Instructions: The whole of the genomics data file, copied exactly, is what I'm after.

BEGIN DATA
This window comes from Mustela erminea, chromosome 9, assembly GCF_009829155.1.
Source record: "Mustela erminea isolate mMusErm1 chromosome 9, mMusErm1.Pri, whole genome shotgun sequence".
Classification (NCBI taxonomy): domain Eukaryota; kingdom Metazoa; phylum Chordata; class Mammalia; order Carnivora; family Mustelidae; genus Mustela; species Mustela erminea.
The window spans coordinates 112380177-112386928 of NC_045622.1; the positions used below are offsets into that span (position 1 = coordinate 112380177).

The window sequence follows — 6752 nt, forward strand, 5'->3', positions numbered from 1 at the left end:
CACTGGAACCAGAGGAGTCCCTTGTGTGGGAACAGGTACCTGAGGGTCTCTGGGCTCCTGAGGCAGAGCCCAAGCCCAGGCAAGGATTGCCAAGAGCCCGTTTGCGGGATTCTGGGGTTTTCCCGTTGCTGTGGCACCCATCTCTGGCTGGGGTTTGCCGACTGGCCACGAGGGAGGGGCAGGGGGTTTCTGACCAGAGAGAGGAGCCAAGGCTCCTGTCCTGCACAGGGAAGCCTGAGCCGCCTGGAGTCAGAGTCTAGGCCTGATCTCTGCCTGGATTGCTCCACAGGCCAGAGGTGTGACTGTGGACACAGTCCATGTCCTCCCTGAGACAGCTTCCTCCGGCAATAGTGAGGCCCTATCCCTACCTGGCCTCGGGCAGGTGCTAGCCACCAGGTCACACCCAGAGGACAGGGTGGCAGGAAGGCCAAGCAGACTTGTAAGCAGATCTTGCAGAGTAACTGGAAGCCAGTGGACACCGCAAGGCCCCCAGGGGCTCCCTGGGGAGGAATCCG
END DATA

This window comes from Mustela erminea, chromosome 9, assembly GCF_009829155.1.
Source record: "Mustela erminea isolate mMusErm1 chromosome 9, mMusErm1.Pri, whole genome shotgun sequence".
Classification (NCBI taxonomy): domain Eukaryota; kingdom Metazoa; phylum Chordata; class Mammalia; order Carnivora; family Mustelidae; genus Mustela; species Mustela erminea.
The window spans coordinates 112380177-112386928 of NC_045622.1; the positions used below are offsets into that span (position 1 = coordinate 112380177).

The window sequence follows — 6752 nt, forward strand, 5'->3', positions numbered from 1 at the left end:
CACTGGAACCAGAGGAGTCCCTTGTGTGGGAACAGGTACCTGAGGGTCTCTGGGCTCCTGAGGCAGAGCCCAAGCCCAGGCAAGGATTGCCAAGAGCCCGTTTGCGGGATTCTGGGGTTTTCCCGTTGCTGTGGCACCCATCTCTGGCTGGGGTTTGCCGACTGGCCACGAGGGAGGGGCAGGGGGTTTCTGACCAGAGAGAGGAGCCAAGGCTCCTGTCCTGCACAGGGAAGCCTGAGCCGCCTGGAGTCAGAGTCTAGGCCTGATCTCTGCCTGGATTGCTCCACAGGCCAGAGGTGTGACTGTGGACACAGTCCATGTCCTCCCTGAGACAGCTTCCTCCGGCAATAGTGAGGCCCTATCCCTACCTGGCCTCGGGCAGGTGCTAGCCACCAGGTCACACCCAGAGGACAGGGTGGCAGGAAGGCCAAGCAGACTTGTAAGCAGATCTTGCAGAGTAACTGGAAGCCAGTGGACACCGCAAGGCCCCCAGGGGCTCCCTGGGGAGGAATCCG